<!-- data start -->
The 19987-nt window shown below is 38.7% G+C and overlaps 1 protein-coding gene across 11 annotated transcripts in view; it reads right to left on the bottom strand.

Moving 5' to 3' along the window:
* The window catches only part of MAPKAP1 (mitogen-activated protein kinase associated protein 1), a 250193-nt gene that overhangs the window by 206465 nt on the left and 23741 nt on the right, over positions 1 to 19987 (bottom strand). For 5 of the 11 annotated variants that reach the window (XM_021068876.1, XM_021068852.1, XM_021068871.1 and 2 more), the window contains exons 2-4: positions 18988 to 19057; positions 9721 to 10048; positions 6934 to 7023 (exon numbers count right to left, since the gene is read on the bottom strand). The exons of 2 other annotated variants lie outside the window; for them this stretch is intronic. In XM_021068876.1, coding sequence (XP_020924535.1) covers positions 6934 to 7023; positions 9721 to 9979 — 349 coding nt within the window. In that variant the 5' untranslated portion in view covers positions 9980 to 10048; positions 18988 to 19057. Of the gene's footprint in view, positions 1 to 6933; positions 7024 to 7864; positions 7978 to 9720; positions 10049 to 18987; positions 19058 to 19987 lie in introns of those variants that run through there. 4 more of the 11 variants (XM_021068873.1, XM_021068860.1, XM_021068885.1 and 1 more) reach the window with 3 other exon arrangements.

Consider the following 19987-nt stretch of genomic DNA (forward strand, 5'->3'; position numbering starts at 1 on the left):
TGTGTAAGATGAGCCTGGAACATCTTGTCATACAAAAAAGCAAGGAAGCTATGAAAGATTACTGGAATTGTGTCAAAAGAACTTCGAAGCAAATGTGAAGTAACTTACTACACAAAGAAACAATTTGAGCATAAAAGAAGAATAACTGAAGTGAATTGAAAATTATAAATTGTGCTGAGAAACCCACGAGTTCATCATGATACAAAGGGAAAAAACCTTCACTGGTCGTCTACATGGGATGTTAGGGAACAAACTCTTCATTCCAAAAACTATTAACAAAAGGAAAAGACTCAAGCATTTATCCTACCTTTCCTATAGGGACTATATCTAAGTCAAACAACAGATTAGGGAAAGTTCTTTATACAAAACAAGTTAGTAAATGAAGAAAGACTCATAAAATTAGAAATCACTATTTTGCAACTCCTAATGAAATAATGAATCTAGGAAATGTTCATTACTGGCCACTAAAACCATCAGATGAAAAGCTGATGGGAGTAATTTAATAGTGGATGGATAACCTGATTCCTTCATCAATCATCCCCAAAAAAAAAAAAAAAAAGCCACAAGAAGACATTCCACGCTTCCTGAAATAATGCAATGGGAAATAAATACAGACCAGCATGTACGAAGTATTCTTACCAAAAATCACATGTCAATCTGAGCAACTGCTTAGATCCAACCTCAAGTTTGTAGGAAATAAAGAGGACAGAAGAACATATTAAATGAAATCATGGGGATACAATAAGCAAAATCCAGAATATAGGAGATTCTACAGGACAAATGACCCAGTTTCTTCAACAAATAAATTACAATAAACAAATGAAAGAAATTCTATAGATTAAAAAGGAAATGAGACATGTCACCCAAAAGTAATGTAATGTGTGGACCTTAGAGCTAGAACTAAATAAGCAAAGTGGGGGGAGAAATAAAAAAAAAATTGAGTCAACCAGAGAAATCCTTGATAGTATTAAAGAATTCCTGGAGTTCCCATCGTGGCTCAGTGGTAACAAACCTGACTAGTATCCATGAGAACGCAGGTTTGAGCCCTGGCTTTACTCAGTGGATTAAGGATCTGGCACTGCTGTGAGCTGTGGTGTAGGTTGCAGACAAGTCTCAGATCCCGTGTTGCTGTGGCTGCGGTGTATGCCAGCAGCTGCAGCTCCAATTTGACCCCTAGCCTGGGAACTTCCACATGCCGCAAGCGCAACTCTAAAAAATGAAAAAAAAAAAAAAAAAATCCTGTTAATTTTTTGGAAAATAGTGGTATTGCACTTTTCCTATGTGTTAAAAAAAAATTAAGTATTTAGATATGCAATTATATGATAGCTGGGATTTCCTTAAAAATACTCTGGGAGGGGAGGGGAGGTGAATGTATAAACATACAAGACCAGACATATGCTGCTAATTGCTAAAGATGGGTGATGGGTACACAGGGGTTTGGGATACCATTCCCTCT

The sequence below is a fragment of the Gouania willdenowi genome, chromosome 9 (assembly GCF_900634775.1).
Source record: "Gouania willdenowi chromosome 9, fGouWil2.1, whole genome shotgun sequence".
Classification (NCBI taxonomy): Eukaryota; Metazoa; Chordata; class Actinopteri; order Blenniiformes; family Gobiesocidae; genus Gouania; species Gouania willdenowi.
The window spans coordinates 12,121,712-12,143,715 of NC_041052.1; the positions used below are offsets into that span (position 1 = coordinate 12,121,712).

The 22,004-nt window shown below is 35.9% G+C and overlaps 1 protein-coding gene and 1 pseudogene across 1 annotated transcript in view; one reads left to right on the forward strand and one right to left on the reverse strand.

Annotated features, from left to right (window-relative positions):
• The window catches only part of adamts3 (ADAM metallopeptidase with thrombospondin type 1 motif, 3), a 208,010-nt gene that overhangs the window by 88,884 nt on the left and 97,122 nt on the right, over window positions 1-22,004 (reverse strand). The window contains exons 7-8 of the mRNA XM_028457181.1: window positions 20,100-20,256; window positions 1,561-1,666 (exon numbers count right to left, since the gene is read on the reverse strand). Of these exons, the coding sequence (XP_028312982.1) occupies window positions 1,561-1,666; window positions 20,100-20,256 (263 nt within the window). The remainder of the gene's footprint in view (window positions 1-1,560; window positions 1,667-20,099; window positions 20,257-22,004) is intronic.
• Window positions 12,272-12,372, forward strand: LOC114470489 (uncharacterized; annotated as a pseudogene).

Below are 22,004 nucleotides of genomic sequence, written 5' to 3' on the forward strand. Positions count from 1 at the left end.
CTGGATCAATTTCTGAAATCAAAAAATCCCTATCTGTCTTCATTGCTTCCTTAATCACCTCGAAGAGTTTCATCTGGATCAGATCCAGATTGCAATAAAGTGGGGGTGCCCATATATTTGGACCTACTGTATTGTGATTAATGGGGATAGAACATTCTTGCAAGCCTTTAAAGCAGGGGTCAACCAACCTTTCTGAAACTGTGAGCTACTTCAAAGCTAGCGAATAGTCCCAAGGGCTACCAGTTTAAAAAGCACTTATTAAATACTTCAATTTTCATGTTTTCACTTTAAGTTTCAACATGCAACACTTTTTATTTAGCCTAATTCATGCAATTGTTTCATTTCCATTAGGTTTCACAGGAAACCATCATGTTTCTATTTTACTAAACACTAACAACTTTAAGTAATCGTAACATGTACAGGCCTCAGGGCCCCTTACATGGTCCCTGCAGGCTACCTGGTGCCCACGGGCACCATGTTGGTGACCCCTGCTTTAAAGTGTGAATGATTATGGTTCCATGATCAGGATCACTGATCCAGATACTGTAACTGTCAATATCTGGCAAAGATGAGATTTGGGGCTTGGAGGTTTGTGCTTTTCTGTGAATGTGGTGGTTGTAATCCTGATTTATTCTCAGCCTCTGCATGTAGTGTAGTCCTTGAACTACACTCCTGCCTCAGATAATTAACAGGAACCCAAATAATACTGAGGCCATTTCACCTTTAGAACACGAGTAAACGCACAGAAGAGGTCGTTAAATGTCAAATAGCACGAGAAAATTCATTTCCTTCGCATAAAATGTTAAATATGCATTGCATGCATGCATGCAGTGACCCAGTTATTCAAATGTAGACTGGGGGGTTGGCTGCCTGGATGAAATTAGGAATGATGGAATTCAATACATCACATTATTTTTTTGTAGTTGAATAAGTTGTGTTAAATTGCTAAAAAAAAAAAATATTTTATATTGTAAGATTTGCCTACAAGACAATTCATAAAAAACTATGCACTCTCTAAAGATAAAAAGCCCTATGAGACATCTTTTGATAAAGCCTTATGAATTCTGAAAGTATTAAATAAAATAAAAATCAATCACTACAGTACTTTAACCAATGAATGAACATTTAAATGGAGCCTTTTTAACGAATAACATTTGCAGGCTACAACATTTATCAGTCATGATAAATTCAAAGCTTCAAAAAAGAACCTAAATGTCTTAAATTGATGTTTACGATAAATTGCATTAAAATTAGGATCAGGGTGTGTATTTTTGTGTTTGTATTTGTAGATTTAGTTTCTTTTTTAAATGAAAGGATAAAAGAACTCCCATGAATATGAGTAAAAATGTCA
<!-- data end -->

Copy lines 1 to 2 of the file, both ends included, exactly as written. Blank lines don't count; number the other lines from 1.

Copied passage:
The 19987-nt window shown below is 38.7% G+C and overlaps 1 protein-coding gene across 11 annotated transcripts in view; it reads right to left on the bottom strand.

Moving 5' to 3' along the window: